Recorded and mixed at the legendary Ardent Studios in Memphis, 300 Miles to Memphis is a fine album of good-time barrel-house party blues-rock. If your tastes lean towards late-era Buddy Guy, early-era Johnny Winter or any-era ZZ Top, you will find a lot to enjoy in this release. ---Rhys Williams, bluesblastmagazine.com

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administration@theblues-thatjazz.com (bluesever) Mississippi Fever Sun, 30 Jul 2017 14:52:36 +0000
Mississippi Fever - Mississippi Fever (2010) http://www.theblues-thatjazz.com/en/blues/4709-mississippi-fever/17561-mississippi-fever-mississippi-fever-2010.html http://www.theblues-thatjazz.com/en/blues/4709-mississippi-fever/17561-mississippi-fever-mississippi-fever-2010.html Mississippi Fever - Mississippi Fever (2010)

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1. Nothin But the Blues		4:16 	
2. High Heels and A Mini Skirt	3:00 	
3. It Keeps Raining	3:18 	
4. I Ain't Superstitious		3:12 	
5. Bad Intentions	5:05 	
6. Devonshire Blues	3:47 	
7. Domino Shuffle	2:55 	
8. What You Need	3:35 	
9. Messin With the Kid		3:35 	
10. Too Much Alcohol	4:42 
11. Devonshire Blues (Acoustic Version)	3:40

Brent Barker – guitar, vocals
Ted May – bass
Tom May – drums, percussion

 

The experience of seeing live blues music — preferably late at night in a sweaty club after a night of boozing and carousing — is a five-senses experience that can't be re-created on disc. And so as a rule, it's a struggle for nearly every blues band to catch the fire of a live show in the sterility of a recording studio. On its debut album, blues trio Mississippi Fever sounds a little dry in places but manages to throw in a few surprises.

Guitarist and lead singer Brent Barker's voice is clear and strong, which is both good and bad: He's on key and sings in a pleasing tenor, but there's very little grit or grime. Whether he's threatening a fellow suitor on "Too Much Alcohol" or singing of his dark side on "Bad Intentions," Barker simply sounds like too nice of a guy. He'd rather buy you a bottle of beer than break it over your head for looking sideways at his gal. And, mostly, that's fine — roadhouse blues fetishism is a losing game — but the singer and the song don't always jell.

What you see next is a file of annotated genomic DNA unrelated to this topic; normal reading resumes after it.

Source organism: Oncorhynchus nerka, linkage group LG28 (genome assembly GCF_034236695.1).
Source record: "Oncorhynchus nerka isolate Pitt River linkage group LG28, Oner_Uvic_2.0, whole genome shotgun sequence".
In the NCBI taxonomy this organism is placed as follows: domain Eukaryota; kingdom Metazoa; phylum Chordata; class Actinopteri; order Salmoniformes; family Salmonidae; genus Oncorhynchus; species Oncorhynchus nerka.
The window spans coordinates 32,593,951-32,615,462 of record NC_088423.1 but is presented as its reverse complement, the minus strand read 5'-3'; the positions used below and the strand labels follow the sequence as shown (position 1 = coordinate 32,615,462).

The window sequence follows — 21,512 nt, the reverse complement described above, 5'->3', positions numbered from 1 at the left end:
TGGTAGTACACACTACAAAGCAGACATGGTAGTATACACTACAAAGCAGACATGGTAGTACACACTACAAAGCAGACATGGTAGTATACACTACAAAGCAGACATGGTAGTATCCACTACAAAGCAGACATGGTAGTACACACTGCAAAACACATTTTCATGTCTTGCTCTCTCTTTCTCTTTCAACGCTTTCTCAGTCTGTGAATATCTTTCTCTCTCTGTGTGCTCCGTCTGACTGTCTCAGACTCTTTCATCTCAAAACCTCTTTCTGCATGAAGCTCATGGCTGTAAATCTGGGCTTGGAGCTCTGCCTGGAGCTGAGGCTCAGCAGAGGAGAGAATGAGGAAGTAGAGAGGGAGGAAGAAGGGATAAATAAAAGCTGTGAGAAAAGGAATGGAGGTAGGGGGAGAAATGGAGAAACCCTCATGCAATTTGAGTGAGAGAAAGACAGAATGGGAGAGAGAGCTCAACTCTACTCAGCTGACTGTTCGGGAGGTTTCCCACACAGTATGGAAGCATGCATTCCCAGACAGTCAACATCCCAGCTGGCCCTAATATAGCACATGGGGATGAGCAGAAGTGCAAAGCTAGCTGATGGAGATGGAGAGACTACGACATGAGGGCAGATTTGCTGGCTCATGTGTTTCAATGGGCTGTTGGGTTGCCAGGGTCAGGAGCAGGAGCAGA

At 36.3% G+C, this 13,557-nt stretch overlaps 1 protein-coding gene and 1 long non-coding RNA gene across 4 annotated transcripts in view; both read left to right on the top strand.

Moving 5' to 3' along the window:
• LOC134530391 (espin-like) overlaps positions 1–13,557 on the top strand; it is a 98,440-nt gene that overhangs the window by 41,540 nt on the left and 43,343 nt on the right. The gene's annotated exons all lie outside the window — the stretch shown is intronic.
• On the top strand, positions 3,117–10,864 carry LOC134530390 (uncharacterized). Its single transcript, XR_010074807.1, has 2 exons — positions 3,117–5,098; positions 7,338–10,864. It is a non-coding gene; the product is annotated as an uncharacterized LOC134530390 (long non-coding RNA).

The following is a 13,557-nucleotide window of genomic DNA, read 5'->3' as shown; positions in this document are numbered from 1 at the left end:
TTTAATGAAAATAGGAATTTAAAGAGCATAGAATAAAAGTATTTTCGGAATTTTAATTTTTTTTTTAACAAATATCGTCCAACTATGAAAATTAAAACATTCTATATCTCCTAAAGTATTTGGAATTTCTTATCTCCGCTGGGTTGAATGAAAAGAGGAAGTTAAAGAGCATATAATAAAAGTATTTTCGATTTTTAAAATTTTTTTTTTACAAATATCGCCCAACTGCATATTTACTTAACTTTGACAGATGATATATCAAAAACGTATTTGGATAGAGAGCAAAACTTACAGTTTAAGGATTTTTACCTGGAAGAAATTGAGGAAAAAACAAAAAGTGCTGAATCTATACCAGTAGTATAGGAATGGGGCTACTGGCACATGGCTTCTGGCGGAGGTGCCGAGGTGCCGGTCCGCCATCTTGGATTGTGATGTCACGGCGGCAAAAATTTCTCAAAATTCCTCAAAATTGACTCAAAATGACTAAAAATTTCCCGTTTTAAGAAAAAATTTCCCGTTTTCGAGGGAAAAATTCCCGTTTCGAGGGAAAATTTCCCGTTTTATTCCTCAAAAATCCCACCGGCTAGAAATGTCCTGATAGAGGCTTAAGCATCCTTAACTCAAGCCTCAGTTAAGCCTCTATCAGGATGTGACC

But guitar playing is at least as important as lyrics in blues music (if not more so), and Barker's lead work is strong and varied. Perhaps more than any other genre, electric blues music is guilty of overusing riffs, rhythms and chord progressions, and while much of this album relies on well-worn tropes, there are some sparks. The instrumental "Domino Shuffle" offers a bit more jazzy swing and gives drummer Tom May a chance to display tasteful accents. The next track, "What You Need," uses boilerplate lover-man blues lyrics but employs a chunkier guitar sound that is thickened with a wah-wah pedal and is reminiscent of modern-rock guitar stylings. But Mississippi Fever is at its best with standard twelve-bar blues; "Devonshire Blues" is the finest example of that style. (The band seems to agree: Both an acoustic and electric version appear on the disc.) The song is a riff on that standard "woman done me wrong" theme, but it strikes the perfect balance between sharp and heartfelt. --- Christian Schaeffer, riverfronttimes.com

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administration@theblues-thatjazz.com (bluesever) Mississippi Fever Fri, 03 Apr 2015 12:24:49 +0000